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CCGs 'spending £1,500 a year per patient' on personal health budget administration

Exclusive Commissioners are spending as much as £1,500 every year to third party organisations for administrating a single patient’s personal health budget, it has emerged.

The head of commissioning at NHS Shared Business Services told delegates at the Health + Care conference in London yesterday that the organisation has heard of brokers charging these fees, which only includes administrative support. 

Benjamin Damazer said that the high costs involved mean that using a third party is hard to justify,even though many patients may not be able to manage a budget for themselves.

CCGs are currently under huge pressure to ramp up the number of patients adopting personal health budgets, as part of NHS England’s ‘personalisation agenda’.

NHS England wants CCGs to give patients direct payments so they can spend the budget as they choose, but many CCGs are using third party organisations to administer the budget on their behalf.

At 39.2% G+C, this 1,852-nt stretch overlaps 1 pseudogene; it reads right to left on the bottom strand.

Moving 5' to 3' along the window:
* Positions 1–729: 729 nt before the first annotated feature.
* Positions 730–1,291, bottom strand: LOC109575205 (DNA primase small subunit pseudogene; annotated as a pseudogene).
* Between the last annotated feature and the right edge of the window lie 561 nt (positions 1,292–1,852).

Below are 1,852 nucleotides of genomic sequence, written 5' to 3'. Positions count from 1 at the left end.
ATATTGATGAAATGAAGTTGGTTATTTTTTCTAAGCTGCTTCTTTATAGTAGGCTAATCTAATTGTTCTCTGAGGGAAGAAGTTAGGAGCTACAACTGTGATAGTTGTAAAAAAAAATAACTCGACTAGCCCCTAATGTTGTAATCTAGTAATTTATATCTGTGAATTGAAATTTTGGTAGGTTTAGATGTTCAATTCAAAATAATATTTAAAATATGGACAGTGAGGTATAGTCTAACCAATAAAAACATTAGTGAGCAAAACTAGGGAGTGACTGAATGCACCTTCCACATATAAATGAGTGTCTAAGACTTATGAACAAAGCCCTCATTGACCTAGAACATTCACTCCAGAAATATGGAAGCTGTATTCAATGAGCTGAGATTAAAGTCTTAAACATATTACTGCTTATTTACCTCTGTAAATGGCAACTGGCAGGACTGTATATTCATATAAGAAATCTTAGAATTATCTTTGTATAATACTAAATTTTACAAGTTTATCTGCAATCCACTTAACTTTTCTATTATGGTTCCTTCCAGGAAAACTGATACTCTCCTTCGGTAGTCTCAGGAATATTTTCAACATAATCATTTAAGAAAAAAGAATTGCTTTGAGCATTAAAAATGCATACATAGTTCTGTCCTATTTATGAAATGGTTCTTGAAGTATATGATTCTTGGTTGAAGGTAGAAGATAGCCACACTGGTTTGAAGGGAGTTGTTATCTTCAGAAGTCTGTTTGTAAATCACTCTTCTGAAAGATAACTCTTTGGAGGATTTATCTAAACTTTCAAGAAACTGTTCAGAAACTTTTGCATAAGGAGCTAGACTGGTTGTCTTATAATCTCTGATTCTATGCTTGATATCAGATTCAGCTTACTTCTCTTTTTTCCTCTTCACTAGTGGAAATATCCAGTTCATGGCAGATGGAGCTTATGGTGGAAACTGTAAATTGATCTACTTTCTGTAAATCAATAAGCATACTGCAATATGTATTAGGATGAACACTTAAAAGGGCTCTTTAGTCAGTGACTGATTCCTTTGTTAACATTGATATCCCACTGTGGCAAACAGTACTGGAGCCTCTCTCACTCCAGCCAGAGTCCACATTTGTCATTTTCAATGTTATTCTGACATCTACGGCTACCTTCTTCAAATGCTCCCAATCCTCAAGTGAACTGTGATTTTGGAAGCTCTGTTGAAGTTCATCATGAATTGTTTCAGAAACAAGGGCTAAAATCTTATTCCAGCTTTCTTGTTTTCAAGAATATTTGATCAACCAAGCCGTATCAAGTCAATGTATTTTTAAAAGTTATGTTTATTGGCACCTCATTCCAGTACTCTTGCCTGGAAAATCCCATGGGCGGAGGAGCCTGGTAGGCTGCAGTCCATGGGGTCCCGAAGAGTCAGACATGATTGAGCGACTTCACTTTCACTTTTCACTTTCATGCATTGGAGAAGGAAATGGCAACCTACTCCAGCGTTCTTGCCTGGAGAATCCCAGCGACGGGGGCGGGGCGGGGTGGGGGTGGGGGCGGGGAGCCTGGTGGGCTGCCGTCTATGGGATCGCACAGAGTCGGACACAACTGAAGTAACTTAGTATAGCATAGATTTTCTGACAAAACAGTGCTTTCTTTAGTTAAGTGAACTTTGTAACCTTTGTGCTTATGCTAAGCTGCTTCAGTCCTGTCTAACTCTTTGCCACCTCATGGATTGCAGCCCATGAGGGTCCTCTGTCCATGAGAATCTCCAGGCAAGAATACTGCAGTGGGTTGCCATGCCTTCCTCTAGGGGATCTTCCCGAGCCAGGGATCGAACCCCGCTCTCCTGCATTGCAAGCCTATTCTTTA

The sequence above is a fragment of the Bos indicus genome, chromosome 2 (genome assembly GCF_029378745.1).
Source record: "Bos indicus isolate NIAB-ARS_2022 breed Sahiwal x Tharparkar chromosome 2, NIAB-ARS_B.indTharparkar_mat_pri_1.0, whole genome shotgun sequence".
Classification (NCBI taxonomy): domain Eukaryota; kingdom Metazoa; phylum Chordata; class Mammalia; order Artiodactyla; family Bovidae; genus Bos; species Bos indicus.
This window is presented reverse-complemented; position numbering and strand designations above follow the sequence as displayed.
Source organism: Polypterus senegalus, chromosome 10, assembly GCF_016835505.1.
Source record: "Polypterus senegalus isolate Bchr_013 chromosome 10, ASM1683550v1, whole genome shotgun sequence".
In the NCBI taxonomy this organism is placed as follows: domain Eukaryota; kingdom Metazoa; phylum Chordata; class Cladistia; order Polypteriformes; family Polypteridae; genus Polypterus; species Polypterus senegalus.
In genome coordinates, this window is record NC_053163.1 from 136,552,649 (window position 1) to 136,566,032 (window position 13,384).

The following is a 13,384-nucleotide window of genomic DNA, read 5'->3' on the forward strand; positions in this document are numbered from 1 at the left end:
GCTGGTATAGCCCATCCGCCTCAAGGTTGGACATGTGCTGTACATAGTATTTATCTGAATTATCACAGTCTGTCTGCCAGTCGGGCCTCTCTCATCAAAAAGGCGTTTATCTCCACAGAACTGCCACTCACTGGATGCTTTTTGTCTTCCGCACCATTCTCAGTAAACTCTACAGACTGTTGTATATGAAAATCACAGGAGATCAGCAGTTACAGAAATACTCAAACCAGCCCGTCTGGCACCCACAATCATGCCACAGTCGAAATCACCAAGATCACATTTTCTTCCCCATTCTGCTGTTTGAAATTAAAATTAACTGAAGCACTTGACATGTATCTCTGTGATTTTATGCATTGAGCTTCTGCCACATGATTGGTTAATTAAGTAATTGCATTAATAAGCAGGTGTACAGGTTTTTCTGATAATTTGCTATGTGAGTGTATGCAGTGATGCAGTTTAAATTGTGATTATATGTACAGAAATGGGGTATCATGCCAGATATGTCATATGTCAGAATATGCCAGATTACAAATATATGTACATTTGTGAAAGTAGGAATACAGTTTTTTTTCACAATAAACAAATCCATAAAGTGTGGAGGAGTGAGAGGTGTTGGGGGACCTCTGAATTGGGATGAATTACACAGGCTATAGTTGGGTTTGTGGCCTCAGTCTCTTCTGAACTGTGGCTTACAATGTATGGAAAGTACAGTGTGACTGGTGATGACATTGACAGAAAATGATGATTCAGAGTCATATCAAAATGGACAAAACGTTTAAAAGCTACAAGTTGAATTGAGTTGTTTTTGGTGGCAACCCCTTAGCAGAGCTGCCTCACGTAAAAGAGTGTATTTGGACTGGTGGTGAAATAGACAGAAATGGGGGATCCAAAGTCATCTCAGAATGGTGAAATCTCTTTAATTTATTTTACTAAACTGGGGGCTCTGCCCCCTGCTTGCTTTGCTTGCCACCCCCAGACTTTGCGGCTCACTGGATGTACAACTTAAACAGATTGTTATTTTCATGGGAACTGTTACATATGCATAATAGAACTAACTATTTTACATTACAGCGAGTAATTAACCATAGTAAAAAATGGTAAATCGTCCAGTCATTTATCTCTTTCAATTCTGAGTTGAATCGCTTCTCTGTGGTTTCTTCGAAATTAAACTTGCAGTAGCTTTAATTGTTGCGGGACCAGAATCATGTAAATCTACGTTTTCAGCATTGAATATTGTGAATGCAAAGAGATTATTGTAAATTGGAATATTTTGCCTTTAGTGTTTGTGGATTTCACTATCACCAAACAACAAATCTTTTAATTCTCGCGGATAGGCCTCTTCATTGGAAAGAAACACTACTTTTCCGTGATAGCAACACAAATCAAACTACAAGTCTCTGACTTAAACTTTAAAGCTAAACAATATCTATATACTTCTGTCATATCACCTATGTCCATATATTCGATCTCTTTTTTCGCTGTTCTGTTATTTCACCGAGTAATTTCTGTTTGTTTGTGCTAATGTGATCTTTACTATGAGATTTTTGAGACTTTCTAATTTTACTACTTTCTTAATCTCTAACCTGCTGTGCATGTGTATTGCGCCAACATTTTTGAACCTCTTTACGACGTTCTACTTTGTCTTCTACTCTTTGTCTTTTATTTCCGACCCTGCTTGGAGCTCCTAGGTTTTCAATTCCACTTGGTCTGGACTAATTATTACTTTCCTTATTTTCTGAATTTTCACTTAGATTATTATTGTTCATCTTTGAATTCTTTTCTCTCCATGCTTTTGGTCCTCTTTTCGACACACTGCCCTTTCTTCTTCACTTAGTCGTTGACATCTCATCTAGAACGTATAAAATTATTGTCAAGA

Mr Damazer said that CCGs are finding brokers ‘an expensive option’.

He added: ‘We are aware of one broker that charges the CCG £1,500 per patient per year to act as the broker and intermediary and for that the patient doesn’t get support beyond the admin. Whether it comes off the patient’s budget or not, it’s still the CCG and the taxpayer they are charging. So it is a difficult model to justify financially.'

Around 5,000 patients have personal budgets currently, but NHS chiefs are pushing to increase this to around 100,000 in the next few years, so they are used by a much wider range of patients with long-term conditions - despite concerns from GP leaders and other experts that they do not offer clear health benefits and could destabilise existing NHS services.

CCGs can give patients a direct payment, use a third party, also known as a ‘broker’, or give them a ‘notional budget’ - where the patient’s care team still have control over the budget.

NHS England says that evidence shows patients do best when they receive a direct payment for their budget.

But Mr Damazer explained that direct payments were also causing CCGs considerable administrative burden.